Office québécois de la langue française

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The Office québécois de la langue française (OQLF) (English: Quebec Board of the French Language) is a public organization established on March 24, 1961 by the Liberal government of Jean Lesage. Attached to the Quebec ministry of Immigration and Cultural Communities, its initial mission, defined in its report of April 1, 1964 was "to align on international French, promote good Canadianisms and fight Anglicisms, [...] work on the normalization of the language in Québec and support State intervention to carry out a global language policy that would consider notably the importance of socio-economic motivations in making French the priority language in Québec."[2]

Its mandate was enlarged by the 1977 Charter of the French Language, which also established two other organizations: the Commission de toponymie (Commission of Toponymy) and the Conseil supérieur de la langue française (Superior Council of the French Language).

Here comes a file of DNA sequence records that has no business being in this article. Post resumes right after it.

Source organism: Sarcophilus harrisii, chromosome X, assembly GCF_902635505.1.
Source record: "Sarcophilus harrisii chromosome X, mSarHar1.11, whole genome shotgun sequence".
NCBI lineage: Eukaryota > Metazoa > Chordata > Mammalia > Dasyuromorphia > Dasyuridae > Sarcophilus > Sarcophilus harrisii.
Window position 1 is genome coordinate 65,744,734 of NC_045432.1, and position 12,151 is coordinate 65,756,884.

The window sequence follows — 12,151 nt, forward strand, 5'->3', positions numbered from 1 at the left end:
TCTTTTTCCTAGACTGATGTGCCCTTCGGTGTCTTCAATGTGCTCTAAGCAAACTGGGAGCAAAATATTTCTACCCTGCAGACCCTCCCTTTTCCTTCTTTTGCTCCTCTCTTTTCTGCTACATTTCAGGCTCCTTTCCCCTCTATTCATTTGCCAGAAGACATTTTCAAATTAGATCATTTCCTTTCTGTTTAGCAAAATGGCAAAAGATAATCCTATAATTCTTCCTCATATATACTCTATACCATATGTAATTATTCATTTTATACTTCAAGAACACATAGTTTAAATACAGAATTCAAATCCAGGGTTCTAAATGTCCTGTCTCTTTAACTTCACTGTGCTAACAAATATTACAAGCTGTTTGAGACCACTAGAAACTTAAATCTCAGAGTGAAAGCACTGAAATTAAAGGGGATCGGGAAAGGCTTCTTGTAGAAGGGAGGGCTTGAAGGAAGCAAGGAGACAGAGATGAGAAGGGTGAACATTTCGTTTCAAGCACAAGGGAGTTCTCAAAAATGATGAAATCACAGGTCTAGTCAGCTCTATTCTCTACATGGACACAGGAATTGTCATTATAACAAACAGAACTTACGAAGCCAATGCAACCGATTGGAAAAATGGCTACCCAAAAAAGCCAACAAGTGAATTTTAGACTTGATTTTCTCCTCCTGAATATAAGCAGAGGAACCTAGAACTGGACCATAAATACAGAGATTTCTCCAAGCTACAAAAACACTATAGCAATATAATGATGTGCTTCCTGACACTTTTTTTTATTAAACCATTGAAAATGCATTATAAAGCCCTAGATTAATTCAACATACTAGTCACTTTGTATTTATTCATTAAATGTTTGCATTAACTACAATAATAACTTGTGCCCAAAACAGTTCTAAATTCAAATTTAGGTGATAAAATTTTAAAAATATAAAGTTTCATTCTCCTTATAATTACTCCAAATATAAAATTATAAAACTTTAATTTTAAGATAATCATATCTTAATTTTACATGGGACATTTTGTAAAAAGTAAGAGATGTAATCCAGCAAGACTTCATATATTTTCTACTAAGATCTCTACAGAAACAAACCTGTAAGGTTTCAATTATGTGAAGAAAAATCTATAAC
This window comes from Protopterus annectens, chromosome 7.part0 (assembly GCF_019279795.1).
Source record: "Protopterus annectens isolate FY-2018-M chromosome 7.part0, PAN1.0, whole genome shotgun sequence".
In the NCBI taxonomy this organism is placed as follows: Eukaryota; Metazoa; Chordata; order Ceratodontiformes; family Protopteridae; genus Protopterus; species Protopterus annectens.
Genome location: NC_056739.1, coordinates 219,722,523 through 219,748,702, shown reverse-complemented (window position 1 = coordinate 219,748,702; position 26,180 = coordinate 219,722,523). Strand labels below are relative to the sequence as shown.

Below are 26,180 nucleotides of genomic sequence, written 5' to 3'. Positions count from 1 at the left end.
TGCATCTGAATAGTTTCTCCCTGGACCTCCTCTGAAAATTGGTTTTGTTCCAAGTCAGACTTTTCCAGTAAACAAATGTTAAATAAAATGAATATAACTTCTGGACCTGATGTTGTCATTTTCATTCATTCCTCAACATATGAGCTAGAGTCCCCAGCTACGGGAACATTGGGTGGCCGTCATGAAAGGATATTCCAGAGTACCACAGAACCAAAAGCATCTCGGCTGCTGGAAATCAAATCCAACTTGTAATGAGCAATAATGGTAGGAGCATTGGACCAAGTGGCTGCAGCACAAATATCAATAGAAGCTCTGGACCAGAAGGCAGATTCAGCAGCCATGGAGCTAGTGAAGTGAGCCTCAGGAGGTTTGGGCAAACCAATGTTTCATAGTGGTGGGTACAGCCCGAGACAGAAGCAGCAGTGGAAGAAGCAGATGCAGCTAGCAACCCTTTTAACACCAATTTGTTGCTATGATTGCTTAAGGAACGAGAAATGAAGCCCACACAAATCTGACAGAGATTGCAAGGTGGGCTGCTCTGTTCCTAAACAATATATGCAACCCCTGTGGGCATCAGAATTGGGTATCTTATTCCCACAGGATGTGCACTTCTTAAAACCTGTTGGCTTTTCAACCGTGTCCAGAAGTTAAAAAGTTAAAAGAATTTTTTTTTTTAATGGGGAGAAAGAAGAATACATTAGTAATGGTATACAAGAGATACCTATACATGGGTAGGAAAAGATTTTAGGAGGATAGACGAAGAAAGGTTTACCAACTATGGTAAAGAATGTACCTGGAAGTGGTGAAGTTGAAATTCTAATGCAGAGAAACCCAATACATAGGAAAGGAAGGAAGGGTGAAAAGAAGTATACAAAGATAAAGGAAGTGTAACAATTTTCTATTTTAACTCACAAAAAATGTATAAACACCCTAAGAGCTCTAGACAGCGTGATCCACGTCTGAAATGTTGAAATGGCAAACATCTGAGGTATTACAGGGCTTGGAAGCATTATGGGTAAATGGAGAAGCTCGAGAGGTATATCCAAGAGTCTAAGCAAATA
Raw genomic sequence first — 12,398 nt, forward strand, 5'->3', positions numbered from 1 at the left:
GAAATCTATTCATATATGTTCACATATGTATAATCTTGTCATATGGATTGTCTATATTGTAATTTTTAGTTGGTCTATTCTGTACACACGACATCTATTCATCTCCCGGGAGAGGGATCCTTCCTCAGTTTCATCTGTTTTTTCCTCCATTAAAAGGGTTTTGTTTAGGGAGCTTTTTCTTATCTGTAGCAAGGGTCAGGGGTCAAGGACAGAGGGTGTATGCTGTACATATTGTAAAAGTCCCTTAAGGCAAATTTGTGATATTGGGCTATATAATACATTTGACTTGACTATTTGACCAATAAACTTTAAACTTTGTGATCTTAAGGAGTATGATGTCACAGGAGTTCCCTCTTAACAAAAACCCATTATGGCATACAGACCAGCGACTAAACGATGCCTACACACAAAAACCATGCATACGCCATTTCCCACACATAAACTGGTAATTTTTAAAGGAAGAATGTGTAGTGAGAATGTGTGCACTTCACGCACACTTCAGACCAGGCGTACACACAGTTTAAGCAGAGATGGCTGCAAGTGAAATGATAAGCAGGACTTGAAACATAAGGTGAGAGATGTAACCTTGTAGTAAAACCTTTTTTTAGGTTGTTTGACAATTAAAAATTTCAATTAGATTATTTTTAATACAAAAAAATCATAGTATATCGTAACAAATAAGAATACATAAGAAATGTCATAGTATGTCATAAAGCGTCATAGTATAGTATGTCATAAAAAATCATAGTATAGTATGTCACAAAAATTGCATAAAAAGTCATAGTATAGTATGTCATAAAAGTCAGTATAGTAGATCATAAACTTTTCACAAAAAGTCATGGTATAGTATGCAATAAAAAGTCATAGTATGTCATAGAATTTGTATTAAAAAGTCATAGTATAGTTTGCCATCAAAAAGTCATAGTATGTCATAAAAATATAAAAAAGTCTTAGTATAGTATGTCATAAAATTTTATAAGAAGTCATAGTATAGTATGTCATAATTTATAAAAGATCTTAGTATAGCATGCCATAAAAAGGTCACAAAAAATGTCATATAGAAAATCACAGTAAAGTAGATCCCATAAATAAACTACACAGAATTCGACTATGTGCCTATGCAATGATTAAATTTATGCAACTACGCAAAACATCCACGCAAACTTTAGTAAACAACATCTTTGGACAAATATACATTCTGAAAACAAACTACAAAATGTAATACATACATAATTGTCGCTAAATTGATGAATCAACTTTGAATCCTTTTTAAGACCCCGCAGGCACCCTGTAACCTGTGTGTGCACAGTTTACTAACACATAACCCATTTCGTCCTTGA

Contents

History

The Office was originally named Office de la langue française (OLF), and is still occasionally referred to as such. The OLF was renamed OQLF pursuant to the adoption of Bill 104 by the National Assembly of Quebec on June 12, 2003, which also merged the OLF with the Commission de protection de la langue française (Commission of protection of the French language) and part of the Conseil supérieur de la langue française.

The creation of a "Board of the French language" was one of the recommendations of the Tremblay Royal Commission of Inquiry on Constitutional Problems which published its five-volume report in 1956.[2] Such an institution was part of the list of 46 vows formulated by the Second Congress on the French Language in Canada held in Quebec City in 1937.

Mission and powers

Sections 159 to 164 of the Québec Charter of the French Language defines the mission and powers of the commission.[3]:

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